Since it began, the Silent Film Showcase has grown to become the most popular event of the festival, with a classic silent film accompanied by live music, as it was first shown to moviegoers, performed by Maestro Rob Tomaro and the Beloit Janesville Symphony Orchestra (BJSO). This year, they will provide a live soundtrack to three classic Charlie Chaplin short films, playing the original music soundtrack of composer Carl Davis.
The Films
All three shorts feature Chaplin’s Little Tramp character.
In The Floorwalker, as a customer running amok in a department store, the Tramp has the unfortunate luck to look exactly like the store manager, who has just robbed the safe.
In The Count, as a tailor’s assistant, the Tramp burns a hole in a count’s trousers and is fired. The tailor decides to attend the party of Miss Moneybags, impersonating the count. When the Tramp shows up to visit the Moneybags’ cook and unwittingly threatens to reveal the ruse, things really get complicated.
In Easy Street, the Tramp is a derelict who, inspired to win the heart of a beautiful mission worker, reforms to become a policeman, and must then fight a huge bully, the leader of a street gang that’s menacing the Tramp’s beat.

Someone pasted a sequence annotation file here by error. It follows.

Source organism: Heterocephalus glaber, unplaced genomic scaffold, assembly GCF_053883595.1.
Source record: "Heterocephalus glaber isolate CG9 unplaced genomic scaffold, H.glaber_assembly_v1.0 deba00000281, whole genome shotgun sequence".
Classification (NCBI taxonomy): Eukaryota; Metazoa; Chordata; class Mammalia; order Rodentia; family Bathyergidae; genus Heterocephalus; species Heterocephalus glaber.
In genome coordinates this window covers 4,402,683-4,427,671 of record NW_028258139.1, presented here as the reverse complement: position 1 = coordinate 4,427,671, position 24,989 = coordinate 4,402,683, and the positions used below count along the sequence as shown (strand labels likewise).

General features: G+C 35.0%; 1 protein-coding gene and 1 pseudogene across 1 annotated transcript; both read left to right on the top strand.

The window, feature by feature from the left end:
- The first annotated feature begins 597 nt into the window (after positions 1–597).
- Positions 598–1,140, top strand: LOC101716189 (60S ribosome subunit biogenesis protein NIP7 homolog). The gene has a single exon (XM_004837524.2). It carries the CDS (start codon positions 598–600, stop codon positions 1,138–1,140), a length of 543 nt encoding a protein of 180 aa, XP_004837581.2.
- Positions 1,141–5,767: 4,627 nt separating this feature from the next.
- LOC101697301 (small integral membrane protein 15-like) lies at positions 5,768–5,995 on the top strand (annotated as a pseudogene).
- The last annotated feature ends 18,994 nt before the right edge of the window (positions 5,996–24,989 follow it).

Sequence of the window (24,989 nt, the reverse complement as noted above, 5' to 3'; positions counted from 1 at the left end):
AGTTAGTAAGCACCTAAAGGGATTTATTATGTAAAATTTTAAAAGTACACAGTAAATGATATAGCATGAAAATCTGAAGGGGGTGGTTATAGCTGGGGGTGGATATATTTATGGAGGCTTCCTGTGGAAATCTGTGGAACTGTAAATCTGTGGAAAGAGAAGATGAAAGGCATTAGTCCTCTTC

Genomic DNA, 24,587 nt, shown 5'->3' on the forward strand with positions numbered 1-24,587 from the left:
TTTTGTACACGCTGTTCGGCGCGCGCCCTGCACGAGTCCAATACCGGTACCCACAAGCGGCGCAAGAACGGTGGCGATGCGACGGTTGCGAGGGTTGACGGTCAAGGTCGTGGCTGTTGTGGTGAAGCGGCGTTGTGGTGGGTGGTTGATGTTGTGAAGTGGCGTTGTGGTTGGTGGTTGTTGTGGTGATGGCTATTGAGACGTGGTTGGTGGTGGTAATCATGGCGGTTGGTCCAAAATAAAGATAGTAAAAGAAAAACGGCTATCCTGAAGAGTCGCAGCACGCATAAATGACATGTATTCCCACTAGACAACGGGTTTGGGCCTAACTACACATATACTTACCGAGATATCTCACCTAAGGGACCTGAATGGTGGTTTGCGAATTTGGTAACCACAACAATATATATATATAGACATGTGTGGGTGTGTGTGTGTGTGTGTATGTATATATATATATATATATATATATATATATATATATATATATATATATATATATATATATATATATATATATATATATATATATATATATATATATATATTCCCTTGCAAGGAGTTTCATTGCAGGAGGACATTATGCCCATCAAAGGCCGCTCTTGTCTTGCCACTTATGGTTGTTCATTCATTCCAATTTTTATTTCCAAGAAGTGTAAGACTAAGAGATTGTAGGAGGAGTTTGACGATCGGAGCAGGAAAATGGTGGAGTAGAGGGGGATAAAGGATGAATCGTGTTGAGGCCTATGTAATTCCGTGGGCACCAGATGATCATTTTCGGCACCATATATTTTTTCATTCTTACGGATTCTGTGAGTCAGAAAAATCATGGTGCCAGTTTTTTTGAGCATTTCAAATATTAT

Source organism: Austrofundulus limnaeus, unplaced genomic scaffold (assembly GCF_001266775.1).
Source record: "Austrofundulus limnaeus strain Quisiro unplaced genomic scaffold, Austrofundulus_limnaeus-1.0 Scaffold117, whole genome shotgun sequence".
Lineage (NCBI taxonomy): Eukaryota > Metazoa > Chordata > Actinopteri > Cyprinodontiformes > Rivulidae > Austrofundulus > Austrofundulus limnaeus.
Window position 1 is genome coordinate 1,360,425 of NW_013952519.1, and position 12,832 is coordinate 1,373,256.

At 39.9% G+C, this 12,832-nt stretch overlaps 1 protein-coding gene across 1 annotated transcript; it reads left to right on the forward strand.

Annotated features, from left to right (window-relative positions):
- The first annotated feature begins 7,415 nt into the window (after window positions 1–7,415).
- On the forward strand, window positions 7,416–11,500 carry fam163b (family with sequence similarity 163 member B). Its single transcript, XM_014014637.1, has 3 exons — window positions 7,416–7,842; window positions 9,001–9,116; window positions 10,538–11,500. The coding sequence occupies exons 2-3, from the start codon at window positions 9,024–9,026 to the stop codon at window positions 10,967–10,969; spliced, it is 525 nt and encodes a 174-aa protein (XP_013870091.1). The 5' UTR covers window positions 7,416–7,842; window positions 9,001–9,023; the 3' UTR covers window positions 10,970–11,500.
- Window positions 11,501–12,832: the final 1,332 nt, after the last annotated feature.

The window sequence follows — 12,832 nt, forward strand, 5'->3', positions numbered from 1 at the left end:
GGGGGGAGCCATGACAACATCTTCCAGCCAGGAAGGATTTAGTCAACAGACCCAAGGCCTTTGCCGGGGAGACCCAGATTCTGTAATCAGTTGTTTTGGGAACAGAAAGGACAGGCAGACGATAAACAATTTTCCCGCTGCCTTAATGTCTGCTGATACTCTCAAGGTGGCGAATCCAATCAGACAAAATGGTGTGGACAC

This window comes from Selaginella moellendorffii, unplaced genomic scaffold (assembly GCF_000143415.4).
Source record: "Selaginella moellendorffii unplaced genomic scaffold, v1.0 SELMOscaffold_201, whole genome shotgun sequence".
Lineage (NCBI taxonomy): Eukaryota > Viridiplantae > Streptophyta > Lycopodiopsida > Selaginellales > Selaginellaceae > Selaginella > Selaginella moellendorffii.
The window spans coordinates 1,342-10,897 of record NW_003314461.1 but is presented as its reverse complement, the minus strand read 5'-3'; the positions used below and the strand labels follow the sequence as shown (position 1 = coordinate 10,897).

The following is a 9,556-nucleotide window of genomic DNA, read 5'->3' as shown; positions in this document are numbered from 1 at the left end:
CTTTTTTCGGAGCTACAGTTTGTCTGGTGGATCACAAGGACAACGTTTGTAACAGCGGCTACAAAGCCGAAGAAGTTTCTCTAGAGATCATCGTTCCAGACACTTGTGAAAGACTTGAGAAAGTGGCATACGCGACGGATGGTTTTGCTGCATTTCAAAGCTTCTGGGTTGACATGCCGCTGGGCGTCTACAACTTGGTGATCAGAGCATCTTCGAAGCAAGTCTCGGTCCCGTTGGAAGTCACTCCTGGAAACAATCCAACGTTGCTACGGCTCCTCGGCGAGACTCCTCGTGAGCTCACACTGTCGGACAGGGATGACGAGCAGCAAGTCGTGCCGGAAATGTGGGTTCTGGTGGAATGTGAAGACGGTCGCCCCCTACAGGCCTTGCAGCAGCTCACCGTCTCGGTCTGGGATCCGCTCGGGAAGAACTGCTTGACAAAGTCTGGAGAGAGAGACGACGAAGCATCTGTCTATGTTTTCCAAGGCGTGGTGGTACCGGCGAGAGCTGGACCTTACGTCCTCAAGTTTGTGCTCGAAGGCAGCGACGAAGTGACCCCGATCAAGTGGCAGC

An opening reception to the Silent Film Showcase features a silent auction, with proceeds benefiting the BJSO, this season celebrating its 60th anniversary. Tomaro, in his 15th year as conductor and music director, is only the fourth to hold the position in the orchestra’s history.
BIFF is screening a documentary about BJSO, Sixty Years of Symphony, to mark the Diamond Jubilee.

BIFFY Awards Ceremony

Formerly known as Launch & Laurels, this event takes place at the Eclipse Center on Feb. 20. A reception begins at 5 p.m. This year’s theme is “A Night in the Big Easy,” with Bourbon Street decor, Cajun-style hors d’oeuvres, Zydeco and New Orleans jazz.
At 6 p.m., awards will be presented in categories ranging from Best Wisconsin Film, to Best Screenplay to Best Documentary, with videotaped comments on the films from members of the Awards Jury. Featured honors include the Josh Burton Award for Excellence, the Power of Film Award, and the Ken Hendricks People’s Choice Award.
The late Hendricks, founder of of ABC Supply, and wife Diane helped to found BIFF, and Diane continues to underwrite and support the event.
For more information on the 10-day festival and to purchase tickets, visit “Like” BIFF on Facebook to stay up-to-the-minute on all festival developments.